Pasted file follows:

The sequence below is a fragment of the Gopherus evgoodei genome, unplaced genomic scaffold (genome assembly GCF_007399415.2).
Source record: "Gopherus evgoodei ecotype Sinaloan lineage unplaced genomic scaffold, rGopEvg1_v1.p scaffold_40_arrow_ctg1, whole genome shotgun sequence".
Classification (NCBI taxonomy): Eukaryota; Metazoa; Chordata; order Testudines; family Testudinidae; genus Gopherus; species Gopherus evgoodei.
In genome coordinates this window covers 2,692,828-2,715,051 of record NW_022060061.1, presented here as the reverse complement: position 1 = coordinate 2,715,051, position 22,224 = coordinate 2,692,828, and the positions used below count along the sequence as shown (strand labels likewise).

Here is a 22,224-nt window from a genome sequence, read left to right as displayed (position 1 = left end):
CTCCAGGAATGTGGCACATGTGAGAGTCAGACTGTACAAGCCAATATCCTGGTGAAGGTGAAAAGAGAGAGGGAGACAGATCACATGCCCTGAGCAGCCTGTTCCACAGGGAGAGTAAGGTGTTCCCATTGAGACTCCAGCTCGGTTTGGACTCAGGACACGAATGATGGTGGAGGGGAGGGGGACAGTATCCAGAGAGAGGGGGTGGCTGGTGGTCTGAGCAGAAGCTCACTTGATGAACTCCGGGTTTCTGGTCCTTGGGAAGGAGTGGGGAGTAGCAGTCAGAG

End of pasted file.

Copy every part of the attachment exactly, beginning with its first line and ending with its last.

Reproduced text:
The sequence below is a fragment of the Gopherus evgoodei genome, unplaced genomic scaffold (genome assembly GCF_007399415.2).
Source record: "Gopherus evgoodei ecotype Sinaloan lineage unplaced genomic scaffold, rGopEvg1_v1.p scaffold_40_arrow_ctg1, whole genome shotgun sequence".
Classification (NCBI taxonomy): Eukaryota; Metazoa; Chordata; order Testudines; family Testudinidae; genus Gopherus; species Gopherus evgoodei.
In genome coordinates this window covers 2,692,828-2,715,051 of record NW_022060061.1, presented here as the reverse complement: position 1 = coordinate 2,715,051, position 22,224 = coordinate 2,692,828, and the positions used below count along the sequence as shown (strand labels likewise).

Here is a 22,224-nt window from a genome sequence, read left to right as displayed (position 1 = left end):
CTCCAGGAATGTGGCACATGTGAGAGTCAGACTGTACAAGCCAATATCCTGGTGAAGGTGAAAAGAGAGAGGGAGACAGATCACATGCCCTGAGCAGCCTGTTCCACAGGGAGAGTAAGGTGTTCCCATTGAGACTCCAGCTCGGTTTGGACTCAGGACACGAATGATGGTGGAGGGGAGGGGGACAGTATCCAGAGAGAGGGGGTGGCTGGTGGTCTGAGCAGAAGCTCACTTGATGAACTCCGGGTTTCTGGTCCTTGGGAAGGAGTGGGGAGTAGCAGTCAGAG